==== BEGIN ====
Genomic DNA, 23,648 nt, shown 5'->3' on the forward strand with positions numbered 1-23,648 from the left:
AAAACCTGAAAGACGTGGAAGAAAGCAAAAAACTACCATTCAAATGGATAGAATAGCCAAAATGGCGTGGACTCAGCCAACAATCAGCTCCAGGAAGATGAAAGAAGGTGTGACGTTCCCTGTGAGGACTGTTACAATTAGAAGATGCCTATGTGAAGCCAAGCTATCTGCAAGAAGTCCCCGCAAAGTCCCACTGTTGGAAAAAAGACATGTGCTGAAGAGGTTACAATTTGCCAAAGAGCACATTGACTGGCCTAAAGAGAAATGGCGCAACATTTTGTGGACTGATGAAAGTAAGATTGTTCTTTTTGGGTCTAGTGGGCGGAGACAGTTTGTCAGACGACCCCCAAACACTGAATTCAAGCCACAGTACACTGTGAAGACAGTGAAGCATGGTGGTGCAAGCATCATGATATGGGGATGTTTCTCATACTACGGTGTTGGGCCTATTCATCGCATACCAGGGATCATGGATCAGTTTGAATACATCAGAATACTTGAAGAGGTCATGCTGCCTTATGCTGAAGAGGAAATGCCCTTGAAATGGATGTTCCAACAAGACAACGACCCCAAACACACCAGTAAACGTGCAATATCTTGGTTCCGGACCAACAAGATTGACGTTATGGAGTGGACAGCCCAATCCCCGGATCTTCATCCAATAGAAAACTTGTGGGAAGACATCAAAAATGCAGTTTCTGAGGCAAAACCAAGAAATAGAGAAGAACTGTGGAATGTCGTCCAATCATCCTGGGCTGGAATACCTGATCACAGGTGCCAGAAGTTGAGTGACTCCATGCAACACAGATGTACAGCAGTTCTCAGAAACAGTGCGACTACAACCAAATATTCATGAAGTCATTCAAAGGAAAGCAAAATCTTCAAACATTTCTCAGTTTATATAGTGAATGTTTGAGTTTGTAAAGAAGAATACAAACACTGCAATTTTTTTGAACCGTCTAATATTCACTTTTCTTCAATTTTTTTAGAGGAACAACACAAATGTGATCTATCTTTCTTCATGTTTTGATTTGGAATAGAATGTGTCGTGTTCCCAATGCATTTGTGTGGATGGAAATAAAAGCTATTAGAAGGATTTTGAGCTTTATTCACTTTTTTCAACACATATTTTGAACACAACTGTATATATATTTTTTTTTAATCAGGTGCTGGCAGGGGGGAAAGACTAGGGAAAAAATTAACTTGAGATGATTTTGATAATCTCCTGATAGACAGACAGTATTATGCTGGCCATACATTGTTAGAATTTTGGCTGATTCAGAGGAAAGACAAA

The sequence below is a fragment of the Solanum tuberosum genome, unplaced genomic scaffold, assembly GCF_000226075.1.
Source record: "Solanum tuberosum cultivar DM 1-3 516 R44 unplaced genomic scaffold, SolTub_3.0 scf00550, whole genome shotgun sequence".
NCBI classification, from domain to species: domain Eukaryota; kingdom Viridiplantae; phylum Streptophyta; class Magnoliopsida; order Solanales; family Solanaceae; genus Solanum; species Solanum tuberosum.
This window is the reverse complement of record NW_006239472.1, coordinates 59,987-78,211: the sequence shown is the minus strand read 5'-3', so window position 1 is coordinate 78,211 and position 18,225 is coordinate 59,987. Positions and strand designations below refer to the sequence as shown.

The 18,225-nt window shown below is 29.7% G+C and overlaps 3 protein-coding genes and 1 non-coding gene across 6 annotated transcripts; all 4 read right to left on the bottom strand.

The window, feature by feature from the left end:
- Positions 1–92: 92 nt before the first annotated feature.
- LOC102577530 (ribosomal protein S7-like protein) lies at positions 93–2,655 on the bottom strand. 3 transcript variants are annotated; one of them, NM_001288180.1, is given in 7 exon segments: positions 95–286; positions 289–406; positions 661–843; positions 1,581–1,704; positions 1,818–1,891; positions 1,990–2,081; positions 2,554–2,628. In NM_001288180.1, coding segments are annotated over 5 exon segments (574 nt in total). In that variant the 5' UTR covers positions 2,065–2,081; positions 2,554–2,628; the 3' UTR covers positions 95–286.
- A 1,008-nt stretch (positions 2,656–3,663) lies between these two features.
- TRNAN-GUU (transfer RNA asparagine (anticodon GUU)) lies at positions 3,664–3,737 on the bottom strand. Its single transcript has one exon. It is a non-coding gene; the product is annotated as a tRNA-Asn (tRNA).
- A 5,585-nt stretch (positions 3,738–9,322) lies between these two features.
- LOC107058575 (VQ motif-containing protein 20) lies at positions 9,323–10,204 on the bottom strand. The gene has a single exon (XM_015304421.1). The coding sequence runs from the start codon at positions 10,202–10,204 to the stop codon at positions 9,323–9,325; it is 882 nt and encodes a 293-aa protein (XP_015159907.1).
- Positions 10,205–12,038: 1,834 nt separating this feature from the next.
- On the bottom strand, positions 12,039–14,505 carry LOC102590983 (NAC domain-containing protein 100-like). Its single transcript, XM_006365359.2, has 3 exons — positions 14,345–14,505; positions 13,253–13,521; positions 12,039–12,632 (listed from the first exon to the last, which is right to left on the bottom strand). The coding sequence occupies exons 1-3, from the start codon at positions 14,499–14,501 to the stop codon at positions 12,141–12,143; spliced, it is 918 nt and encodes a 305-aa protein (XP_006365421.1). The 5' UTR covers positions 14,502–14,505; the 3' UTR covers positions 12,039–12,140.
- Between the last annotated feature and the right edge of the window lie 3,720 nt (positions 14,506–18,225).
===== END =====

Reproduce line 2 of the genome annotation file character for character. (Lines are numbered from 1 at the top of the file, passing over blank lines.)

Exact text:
AAAACCTGAAAGACGTGGAAGAAAGCAAAAAACTACCATTCAAATGGATAGAATAGCCAAAATGGCGTGGACTCAGCCAACAATCAGCTCCAGGAAGATGAAAGAAGGTGTGACGTTCCCTGTGAGGACTGTTACAATTAGAAGATGCCTATGTGAAGCCAAGCTATCTGCAAGAAGTCCCCGCAAAGTCCCACTGTTGGAAAAAAGACATGTGCTGAAGAGGTTACAATTTGCCAAAGAGCACATTGACTGGCCTAAAGAGAAATGGCGCAACATTTTGTGGACTGATGAAAGTAAGATTGTTCTTTTTGGGTCTAGTGGGCGGAGACAGTTTGTCAGACGACCCCCAAACACTGAATTCAAGCCACAGTACACTGTGAAGACAGTGAAGCATGGTGGTGCAAGCATCATGATATGGGGATGTTTCTCATACTACGGTGTTGGGCCTATTCATCGCATACCAGGGATCATGGATCAGTTTGAATACATCAGAATACTTGAAGAGGTCATGCTGCCTTATGCTGAAGAGGAAATGCCCTTGAAATGGATGTTCCAACAAGACAACGACCCCAAACACACCAGTAAACGTGCAATATCTTGGTTCCGGACCAACAAGATTGACGTTATGGAGTGGACAGCCCAATCCCCGGATCTTCATCCAATAGAAAACTTGTGGGAAGACATCAAAAATGCAGTTTCTGAGGCAAAACCAAGAAATAGAGAAGAACTGTGGAATGTCGTCCAATCATCCTGGGCTGGAATACCTGATCACAGGTGCCAGAAGTTGAGTGACTCCATGCAACACAGATGTACAGCAGTTCTCAGAAACAGTGCGACTACAACCAAATATTCATGAAGTCATTCAAAGGAAAGCAAAATCTTCAAACATTTCTCAGTTTATATAGTGAATGTTTGAGTTTGTAAAGAAGAATACAAACACTGCAATTTTTTTGAACCGTCTAATATTCACTTTTCTTCAATTTTTTTAGAGGAACAACACAAATGTGATCTATCTTTCTTCATGTTTTGATTTGGAATAGAATGTGTCGTGTTCCCAATGCATTTGTGTGGATGGAAATAAAAGCTATTAGAAGGATTTTGAGCTTTATTCACTTTTTTCAACACATATTTTGAACACAACTGTATATATATTTTTTTTTAATCAGGTGCTGGCAGGGGGGAAAGACTAGGGAAAAAATTAACTTGAGATGATTTTGATAATCTCCTGATAGACAGACAGTATTATGCTGGCCATACATTGTTAGAATTTTGGCTGATTCAGAGGAAAGACAAA